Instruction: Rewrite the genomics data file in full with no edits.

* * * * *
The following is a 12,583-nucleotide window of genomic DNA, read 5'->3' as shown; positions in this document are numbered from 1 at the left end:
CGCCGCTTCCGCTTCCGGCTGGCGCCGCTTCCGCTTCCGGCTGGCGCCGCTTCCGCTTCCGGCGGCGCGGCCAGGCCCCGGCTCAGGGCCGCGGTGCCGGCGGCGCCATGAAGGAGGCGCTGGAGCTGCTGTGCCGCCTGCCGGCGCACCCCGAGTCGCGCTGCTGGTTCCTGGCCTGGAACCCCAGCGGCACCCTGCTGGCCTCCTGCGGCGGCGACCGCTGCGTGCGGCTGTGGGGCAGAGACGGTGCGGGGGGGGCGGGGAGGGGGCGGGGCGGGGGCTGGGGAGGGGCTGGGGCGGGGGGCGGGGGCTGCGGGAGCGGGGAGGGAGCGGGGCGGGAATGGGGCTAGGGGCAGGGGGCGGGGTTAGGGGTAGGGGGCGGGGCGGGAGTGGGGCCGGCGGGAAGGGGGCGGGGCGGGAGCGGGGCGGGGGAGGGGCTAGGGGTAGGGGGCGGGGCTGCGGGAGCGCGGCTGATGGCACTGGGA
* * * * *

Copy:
The following is a 12,583-nucleotide window of genomic DNA, read 5'->3' as shown; positions in this document are numbered from 1 at the left end:
CGCCGCTTCCGCTTCCGGCTGGCGCCGCTTCCGCTTCCGGCTGGCGCCGCTTCCGCTTCCGGCGGCGCGGCCAGGCCCCGGCTCAGGGCCGCGGTGCCGGCGGCGCCATGAAGGAGGCGCTGGAGCTGCTGTGCCGCCTGCCGGCGCACCCCGAGTCGCGCTGCTGGTTCCTGGCCTGGAACCCCAGCGGCACCCTGCTGGCCTCCTGCGGCGGCGACCGCTGCGTGCGGCTGTGGGGCAGAGACGGTGCGGGGGGGGCGGGGAGGGGGCGGGGCGGGGGCTGGGGAGGGGCTGGGGCGGGGGGCGGGGGCTGCGGGAGCGGGGAGGGAGCGGGGCGGGAATGGGGCTAGGGGCAGGGGGCGGGGTTAGGGGTAGGGGGCGGGGCGGGAGTGGGGCCGGCGGGAAGGGGGCGGGGCGGGAGCGGGGCGGGGGAGGGGCTAGGGGTAGGGGGCGGGGCTGCGGGAGCGCGGCTGATGGCACTGGGA